Participle fronting and clause structure in Old and Middle French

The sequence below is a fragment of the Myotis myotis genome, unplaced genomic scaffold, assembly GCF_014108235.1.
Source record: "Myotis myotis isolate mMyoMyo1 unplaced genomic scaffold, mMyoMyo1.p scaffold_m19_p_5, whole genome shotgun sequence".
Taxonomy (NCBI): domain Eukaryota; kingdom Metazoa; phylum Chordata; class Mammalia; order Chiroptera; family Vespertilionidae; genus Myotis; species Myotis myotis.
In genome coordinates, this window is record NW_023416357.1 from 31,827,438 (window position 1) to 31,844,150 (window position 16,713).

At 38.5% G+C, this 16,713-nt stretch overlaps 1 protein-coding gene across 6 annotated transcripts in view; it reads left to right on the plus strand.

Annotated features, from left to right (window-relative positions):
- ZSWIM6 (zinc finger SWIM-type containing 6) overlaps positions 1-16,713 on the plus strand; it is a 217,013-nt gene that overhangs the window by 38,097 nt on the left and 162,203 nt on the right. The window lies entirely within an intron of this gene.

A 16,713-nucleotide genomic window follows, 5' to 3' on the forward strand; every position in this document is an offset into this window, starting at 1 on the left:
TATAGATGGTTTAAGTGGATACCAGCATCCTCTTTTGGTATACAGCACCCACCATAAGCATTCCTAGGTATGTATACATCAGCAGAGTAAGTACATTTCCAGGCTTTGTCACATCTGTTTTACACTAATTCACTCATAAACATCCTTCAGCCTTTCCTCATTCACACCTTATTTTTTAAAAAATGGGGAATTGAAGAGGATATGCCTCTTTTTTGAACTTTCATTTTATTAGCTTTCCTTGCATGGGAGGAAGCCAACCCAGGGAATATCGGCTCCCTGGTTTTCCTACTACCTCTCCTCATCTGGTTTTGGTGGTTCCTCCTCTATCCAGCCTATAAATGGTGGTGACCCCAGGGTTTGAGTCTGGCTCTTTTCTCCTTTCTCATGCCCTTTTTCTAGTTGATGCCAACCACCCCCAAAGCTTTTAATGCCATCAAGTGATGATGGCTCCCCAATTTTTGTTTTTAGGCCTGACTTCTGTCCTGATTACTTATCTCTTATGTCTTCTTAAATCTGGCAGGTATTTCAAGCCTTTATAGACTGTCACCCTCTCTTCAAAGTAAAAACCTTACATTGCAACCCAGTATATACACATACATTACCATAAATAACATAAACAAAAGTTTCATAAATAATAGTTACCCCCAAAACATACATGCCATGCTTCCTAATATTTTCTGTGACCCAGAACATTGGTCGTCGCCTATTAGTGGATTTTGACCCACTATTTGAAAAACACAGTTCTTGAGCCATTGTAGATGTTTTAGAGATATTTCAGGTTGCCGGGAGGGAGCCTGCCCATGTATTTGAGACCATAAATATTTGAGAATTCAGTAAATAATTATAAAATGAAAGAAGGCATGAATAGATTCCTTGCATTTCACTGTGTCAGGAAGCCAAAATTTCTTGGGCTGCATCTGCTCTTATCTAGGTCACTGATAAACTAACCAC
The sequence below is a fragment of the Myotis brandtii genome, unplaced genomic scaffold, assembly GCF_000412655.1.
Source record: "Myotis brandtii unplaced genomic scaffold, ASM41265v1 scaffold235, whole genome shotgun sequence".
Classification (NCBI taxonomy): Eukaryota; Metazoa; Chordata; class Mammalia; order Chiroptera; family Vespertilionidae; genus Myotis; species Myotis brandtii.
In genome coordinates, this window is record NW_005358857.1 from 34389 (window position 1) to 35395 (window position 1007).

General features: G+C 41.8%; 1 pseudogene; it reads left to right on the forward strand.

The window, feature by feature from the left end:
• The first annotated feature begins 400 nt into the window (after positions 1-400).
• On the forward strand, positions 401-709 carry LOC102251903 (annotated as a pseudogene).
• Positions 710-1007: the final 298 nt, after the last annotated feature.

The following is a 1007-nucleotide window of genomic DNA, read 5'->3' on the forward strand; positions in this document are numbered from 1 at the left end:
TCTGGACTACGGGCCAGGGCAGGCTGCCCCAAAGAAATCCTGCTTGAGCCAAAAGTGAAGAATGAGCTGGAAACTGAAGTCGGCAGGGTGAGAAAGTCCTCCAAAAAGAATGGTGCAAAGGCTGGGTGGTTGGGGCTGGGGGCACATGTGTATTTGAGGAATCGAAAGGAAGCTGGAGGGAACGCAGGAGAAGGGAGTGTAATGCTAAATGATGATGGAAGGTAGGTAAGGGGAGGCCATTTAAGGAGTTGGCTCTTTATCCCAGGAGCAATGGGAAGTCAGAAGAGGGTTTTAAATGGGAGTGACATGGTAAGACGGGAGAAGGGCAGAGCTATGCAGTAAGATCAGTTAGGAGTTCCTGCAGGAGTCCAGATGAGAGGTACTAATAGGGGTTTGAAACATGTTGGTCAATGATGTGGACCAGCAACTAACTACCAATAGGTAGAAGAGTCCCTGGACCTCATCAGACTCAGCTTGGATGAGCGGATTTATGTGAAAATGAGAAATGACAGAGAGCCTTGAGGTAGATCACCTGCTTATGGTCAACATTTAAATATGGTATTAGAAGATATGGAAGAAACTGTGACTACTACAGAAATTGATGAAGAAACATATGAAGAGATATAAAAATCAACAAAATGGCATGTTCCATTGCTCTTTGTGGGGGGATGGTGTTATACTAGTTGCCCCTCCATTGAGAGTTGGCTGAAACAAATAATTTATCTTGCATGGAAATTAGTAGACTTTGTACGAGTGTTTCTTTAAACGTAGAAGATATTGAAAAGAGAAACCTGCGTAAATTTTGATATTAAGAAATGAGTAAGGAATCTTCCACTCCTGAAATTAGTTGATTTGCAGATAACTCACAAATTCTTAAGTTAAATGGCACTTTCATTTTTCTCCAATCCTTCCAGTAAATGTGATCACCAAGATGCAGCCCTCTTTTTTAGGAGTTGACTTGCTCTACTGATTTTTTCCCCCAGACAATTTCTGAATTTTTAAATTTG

This paper is a study of over 1100 Old and Middle French sentences in which a participle has been fronted to the left of an auxiliary, in what appears at first sight to be a Stylistic Fronting construction. These sentences were extracted from the MCVF parsed corpus of Old and Middle French. The first part of the article examines the size of the fronted element. It is shown that the fronted element may contain a single head, or it may be a full VP or a partial VP. It is argued that (remnant) VP movement accounts for the set of examples. In the second part of the paper, it is shown that the fronted constituent does not target a single position. In some cases, it occupies an IP-scrambling position between the subject in its canonical position and the finite verb; in a smaller number of cases, it is scrambled to the left of the subject. The fronted constituent is also attested within the left periphery, generally in Spec,FinP, but when the participle is contrastive or otherwise focalized, it could be analyzed a occupying Spec,FocP. The French facts are discussed in a cross-linguistic perspective.